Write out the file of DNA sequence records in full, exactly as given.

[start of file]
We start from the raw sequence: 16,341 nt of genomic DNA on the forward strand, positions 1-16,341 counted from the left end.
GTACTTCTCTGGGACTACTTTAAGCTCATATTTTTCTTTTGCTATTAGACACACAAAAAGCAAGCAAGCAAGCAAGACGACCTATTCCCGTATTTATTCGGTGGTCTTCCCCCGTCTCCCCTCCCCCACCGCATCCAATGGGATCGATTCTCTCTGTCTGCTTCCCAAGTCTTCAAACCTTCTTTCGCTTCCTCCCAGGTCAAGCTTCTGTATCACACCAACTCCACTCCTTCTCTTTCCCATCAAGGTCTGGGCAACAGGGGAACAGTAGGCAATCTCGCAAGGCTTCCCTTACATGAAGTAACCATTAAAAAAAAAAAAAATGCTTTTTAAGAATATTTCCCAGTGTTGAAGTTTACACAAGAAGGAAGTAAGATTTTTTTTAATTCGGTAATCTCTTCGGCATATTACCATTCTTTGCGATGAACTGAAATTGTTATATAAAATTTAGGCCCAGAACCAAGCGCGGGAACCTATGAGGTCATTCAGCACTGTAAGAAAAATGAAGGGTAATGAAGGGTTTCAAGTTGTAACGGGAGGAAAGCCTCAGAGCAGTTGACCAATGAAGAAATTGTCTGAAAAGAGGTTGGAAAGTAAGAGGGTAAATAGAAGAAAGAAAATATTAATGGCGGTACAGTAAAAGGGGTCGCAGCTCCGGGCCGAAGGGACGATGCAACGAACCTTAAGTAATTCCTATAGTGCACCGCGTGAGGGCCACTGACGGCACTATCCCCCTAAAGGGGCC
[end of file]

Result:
We start from the raw sequence: 16,341 nt of genomic DNA on the forward strand, positions 1-16,341 counted from the left end.
GTACTTCTCTGGGACTACTTTAAGCTCATATTTTTCTTTTGCTATTAGACACACAAAAAGCAAGCAAGCAAGCAAGACGACCTATTCCCGTATTTATTCGGTGGTCTTCCCCCGTCTCCCCTCCCCCACCGCATCCAATGGGATCGATTCTCTCTGTCTGCTTCCCAAGTCTTCAAACCTTCTTTCGCTTCCTCCCAGGTCAAGCTTCTGTATCACACCAACTCCACTCCTTCTCTTTCCCATCAAGGTCTGGGCAACAGGGGAACAGTAGGCAATCTCGCAAGGCTTCCCTTACATGAAGTAACCATTAAAAAAAAAAAAAATGCTTTTTAAGAATATTTCCCAGTGTTGAAGTTTACACAAGAAGGAAGTAAGATTTTTTTTAATTCGGTAATCTCTTCGGCATATTACCATTCTTTGCGATGAACTGAAATTGTTATATAAAATTTAGGCCCAGAACCAAGCGCGGGAACCTATGAGGTCATTCAGCACTGTAAGAAAAATGAAGGGTAATGAAGGGTTTCAAGTTGTAACGGGAGGAAAGCCTCAGAGCAGTTGACCAATGAAGAAATTGTCTGAAAAGAGGTTGGAAAGTAAGAGGGTAAATAGAAGAAAGAAAATATTAATGGCGGTACAGTAAAAGGGGTCGCAGCTCCGGGCCGAAGGGACGATGCAACGAACCTTAAGTAATTCCTATAGTGCACCGCGTGAGGGCCACTGACGGCACTATCCCCCTAAAGGGGCC